Unfortunately, diabetic retinopathy is one disease that you may not be aware of until it happens. Diabetic retinopathy is the most common eye disease among diabetics and it is also the leading cause of blindness in American adults. This disease occurs when blood vessels in the retina are damaged and usually occurs in both eyes. The most common symptom of diabetic retinopathy is slight changes in vision. Over time, the condition can worsen, causing greater vision loss. Wellish Vision Institute in Las Vegas is proud to have three convenient locations with multiple doctors to assist you with any eye condition.
There are four stages of diabetic retinopathy:
Stage 1 – Mild – Non-proliferative Retinopathy
At this stage, small blood vessels in the retina might experience small areas of balloon-like swelling called microaneurysms. Minor to no vision loss is noticeable.
Stage 2 – Moderate – Non-proliferative Retinopathy
As the disease progresses, some of the blood vessels that the retina depends on for nourishment are blocked. Vision loss has become apparent.
Stage 3 – Severe – Non-proliferative Retinopathy
In this stage, additional blood vessels become blocked, depriving the retina of blood supply. Once this occurs, the retina sends signals to grow new blood vessels.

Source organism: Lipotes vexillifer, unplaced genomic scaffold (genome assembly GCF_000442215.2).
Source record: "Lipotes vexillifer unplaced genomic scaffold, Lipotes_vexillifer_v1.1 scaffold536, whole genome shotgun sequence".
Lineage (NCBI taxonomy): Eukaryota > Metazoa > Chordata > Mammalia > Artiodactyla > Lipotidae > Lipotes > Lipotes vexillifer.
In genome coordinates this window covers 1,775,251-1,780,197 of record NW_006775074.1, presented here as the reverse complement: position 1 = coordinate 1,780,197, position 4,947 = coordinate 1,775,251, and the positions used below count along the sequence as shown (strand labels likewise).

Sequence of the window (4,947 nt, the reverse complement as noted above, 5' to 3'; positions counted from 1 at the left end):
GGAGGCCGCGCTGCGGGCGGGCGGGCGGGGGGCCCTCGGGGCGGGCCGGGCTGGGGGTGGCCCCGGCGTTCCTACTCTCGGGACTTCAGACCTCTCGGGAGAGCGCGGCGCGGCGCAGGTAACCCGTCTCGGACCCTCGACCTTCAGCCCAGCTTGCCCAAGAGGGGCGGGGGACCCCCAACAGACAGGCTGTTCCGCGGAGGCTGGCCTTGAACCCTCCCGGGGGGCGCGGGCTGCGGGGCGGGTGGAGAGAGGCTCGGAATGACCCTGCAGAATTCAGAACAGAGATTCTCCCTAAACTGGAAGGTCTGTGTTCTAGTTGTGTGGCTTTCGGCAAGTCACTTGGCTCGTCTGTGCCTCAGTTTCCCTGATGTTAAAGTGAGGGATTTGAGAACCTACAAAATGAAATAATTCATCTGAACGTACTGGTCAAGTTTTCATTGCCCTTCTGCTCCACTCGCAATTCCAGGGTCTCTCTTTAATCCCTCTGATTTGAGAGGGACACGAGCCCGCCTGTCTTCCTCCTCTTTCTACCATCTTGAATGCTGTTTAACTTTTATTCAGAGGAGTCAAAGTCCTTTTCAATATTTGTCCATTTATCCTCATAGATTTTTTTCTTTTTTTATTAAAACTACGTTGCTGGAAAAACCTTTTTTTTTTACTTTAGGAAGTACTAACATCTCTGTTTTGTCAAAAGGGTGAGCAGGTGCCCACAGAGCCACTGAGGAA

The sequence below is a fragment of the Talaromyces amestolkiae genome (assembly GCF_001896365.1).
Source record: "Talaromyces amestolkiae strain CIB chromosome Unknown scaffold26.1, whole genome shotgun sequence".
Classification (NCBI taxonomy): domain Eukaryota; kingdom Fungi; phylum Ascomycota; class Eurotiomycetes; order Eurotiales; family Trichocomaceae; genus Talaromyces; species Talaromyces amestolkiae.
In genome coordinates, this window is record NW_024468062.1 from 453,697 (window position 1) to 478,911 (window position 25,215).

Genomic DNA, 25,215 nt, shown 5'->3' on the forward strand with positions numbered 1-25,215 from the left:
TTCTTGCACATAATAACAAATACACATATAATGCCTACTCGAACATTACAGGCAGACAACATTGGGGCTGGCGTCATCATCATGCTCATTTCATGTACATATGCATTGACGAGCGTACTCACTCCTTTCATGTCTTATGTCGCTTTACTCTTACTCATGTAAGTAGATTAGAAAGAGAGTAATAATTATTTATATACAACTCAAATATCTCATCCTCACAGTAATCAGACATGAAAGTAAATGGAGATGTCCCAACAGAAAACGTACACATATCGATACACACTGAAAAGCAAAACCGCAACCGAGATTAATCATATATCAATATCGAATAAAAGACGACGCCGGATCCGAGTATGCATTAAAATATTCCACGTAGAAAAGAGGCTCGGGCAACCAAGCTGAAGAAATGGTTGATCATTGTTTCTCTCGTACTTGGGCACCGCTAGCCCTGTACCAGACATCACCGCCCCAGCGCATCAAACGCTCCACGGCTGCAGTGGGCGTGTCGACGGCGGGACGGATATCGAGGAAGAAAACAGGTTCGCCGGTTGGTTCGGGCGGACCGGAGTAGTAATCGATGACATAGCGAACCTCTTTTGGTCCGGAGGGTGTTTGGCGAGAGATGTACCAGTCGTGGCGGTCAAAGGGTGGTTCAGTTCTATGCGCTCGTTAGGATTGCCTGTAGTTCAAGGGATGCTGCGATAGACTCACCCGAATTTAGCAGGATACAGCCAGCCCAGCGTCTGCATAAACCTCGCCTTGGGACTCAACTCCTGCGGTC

Stage 4 – Proliferative Retinopathy
This is the most advanced stage of the disease. Additional blood vessels have grown to nourish the retina, but these new fragile blood vessels have grown along the retina and in the surface of the vitreous gel. This does not cause vision loss alone, but if these vessels leak, severe vision loss or even blindness can occur.
While this may seem like a frightening disease, the good news is there are multiple things you can be doing on a daily basis to try and prevent diabetic retinopathy. The main tips do not smoke, control your cholesterol levels, maintain a healthy diet, and be active for at least 20-30 minutes a day.
If you would like to know more about diabetic retinopathy or would like to schedule appointment at any of our offices please give us a call today. Don’t delay – early detection can prevent vision loss!